You may remember a blog post I wrote some time ago about Java provisioning with Vagrant. Today I’ll be exploring something that rivals and complements that in coolness.

Today I would like to tell you about Docker and show you how awesome it is. New to Docker? Here is an intro in their own word:

“Docker is an open-source engine which automates the deployment of applications as highly portable, self-sufficient containers which are independent of hardware, language, framework, packaging system and hosting provider.”

When I first heard about Docker I reviewed the demo and examples on their site – let’s say it peaked my curiosity. Cheap, zero-penalty containers to deploy services? A VM without the overhead of a VM? Instant replay and reset of image snapshots? I have to try this…

Docker provides a streamlined user interface and API over the very cool lxc (Linux Containers) and aufs (advanced multi layered unification filesystem) to configure, spin up, down, set and replay light weight vm-like containers.

docker-logo

Below I will provide an example of how to use Docker to deploy a Java application inside a container. I’ll use Stash – the coolsome git repository management tool I work on everyday – as a sample application (but you can replace it with any other Atlassian product or Java application of your choosing).

Preparation for Mac users

You can skip this section if you are already on Linux. If you’re working on a Mac you have to go through a VM or Vagrant to use Docker: it is only available on Linux (support for the other platforms is in development and planned).

Using Vagrant, spin up a recent Ubuntu box by creating the following Vagrantfile and typing vagrant up at a terminal:


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Vagrant::Config.run do |config|
  config.vm.box = "raring"
  config.vm.box_url = "http://cloud-images.ubuntu.com/raring/current/raring-server-cloudimg-vagrant-amd64-disk1.box"
  config.vm.forward_port 7990, 7991
  config.vm.share_folder("vagrant-root", "/vagrant", ".")
  config.vm.customize ["modifyvm", :id, "--memory", 2048]
end

In the file we map port 7990 (Stash’s default port) to 7991 on the host so that later we can test the installation from the Mac.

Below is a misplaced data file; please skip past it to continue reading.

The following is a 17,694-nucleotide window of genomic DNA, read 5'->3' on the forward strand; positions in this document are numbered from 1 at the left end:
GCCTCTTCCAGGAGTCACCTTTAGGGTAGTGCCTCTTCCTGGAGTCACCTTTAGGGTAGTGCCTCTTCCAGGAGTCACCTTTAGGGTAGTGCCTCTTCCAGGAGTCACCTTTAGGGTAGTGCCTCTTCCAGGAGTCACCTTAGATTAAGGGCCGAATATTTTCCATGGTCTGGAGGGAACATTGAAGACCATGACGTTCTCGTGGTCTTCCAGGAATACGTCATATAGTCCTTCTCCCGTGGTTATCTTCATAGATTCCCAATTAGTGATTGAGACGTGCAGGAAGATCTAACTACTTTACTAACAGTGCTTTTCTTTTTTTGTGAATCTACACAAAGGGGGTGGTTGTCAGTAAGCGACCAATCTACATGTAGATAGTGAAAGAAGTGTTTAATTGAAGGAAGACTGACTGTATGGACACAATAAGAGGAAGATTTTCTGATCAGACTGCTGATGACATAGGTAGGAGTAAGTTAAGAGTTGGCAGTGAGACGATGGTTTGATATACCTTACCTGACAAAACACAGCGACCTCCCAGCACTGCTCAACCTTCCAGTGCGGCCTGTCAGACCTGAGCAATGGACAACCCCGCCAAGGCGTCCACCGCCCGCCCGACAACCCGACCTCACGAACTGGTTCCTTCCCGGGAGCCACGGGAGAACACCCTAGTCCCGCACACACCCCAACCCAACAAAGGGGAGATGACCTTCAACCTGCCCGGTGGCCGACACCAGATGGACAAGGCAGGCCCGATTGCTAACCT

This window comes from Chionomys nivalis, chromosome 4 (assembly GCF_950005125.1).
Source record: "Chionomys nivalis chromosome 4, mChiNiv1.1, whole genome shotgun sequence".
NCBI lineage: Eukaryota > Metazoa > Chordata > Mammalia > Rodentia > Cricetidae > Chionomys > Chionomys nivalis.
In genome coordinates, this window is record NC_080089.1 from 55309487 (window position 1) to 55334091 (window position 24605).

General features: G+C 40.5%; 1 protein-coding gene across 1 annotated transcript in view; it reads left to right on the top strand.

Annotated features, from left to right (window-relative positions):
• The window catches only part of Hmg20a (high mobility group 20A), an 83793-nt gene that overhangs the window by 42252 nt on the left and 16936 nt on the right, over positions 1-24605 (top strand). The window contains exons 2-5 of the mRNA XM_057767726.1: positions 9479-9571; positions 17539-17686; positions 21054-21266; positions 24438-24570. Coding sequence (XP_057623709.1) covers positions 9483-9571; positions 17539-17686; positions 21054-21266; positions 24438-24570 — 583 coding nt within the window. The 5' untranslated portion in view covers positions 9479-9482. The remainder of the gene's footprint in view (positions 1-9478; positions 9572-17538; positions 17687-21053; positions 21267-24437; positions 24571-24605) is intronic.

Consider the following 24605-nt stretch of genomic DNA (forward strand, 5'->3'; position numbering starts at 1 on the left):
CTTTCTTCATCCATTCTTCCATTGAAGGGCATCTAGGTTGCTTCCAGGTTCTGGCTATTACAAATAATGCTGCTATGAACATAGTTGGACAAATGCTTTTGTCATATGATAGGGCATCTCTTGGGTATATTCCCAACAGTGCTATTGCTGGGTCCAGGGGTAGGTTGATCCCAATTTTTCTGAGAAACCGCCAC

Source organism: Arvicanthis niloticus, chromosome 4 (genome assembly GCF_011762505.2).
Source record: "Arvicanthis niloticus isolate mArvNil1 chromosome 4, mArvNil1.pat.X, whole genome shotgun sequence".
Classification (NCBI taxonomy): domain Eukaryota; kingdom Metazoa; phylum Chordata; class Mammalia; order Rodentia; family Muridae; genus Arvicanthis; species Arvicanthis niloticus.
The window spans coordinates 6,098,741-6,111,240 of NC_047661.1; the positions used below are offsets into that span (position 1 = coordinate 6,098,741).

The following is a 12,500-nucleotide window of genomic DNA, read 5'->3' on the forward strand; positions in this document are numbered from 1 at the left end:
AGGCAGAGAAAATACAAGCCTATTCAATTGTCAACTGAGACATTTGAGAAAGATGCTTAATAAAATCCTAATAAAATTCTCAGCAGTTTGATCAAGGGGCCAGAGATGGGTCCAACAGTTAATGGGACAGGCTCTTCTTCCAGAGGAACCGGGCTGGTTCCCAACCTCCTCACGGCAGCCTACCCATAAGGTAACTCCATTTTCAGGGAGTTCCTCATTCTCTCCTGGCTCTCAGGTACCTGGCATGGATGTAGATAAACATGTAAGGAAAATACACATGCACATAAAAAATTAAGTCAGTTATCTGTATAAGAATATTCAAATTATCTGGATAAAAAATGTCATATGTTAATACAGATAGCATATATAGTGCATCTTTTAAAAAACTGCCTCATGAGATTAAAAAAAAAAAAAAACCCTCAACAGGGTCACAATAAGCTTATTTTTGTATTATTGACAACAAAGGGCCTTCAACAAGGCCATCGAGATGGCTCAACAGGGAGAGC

After that is complete you can ssh into your box with vagrant ssh and you’re ready to install Docker.

(Thanks to robknight for the simple Vagrant setup I am re-using.)

Now that you are inside the vagrant VM we can install Docker.

Administrative Stuff (Skip freely)

On any new box I need vim, curl and git to deploy my .dotfiles otherwise I can’t function properly:


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sudo apt-get install vim curl git

curl -Lks http://j.mp/durdn-cfg | bash

Install Docker

Installing Docker is easy. First we install some kernel extensions needed for it to run:


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sudo apt-get install linux-image-extra-$(uname -r)

Then we install software-properties-common which provides us with add-apt-repository:


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sudo apt-get install software-properties-common

Add the dotcloud ppa:


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sudo add-apt-repository ppa:dotcloud/lxc-docker
sudo apt-get update

And finally install Docker with:


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sudo apt-get install lxc-docker

Now we are ready to pull a base image which will be the base of all our work:


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docker pull base

This will output:


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Pulling repository base from https://index.docker.io/v1
Pulling image 27cf784147099545 () from base
Pulling 27cf784147099545 metadata
Pulling 27cf784147099545 fs layer
Downloading 94863360/? (n/a)
Pulling image b750fe7[...]2b4accb2c21d589ff2f5f2dc (ubuntu-quantl) from base
Pulling b750fe79269d2[...]f05b433b1d1a02a62b4accb2c21d589ff2f5f2dc metadata
Pulling b750fe79269d2[...]3ef05b4332b1d1a02a62b4accb2c289ff2f5f2dc fs layer
Downloading 10240/? (n/a)

(Note that any docker command requires that your machine is running the docker daemon. To run the docker daemon in the background in case it’s not already, simply type: sudo docker -d &).

You can pull any public image published on the Index Docker or publish your own.

You can inspect all the images that docker has at its disposal with:


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docker images

This will list:


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REPOSITORY          TAG                 ID                  CREATED
base                ubuntu-quantl       b750fe79269d        10 weeks ago
base                latest              b750fe79269d        10 weeks ago
base                ubuntu-quantal      b750fe79269d        10 weeks ago
base                ubuntu-12.10        b750fe79269d        10 weeks ago

Which means we have a base image based on Ubuntu 12.10 ready for our perusal.

Installing Java

Now we’re ready to create an image and customise it to our needs. The first requirement is to install Java.

Let’s spin up a shell in the base container:


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docker run -i -t base /bin/bash

This starts a new container, gives it a unique id, assigns it an IP address and setups networking to it.

We’re greeted with a root shell:


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root@298af82e71ef:/#

Now in this container – which is a lightweight and sealed vm-like thing separate from all the rest – we can install our dependencies:


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 apt-get install software-properties-common

Add the ppa that will allow us to install Java:


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add-apt-repository ppa:webupd8team/java
apt-get update

Install Java:


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apt-get install git curl oracle-java7-installer

(Accept manually the license, we’ll be able to automate this in the next installments)

We’re good. Now we can create a commit to save the state of this container in an image.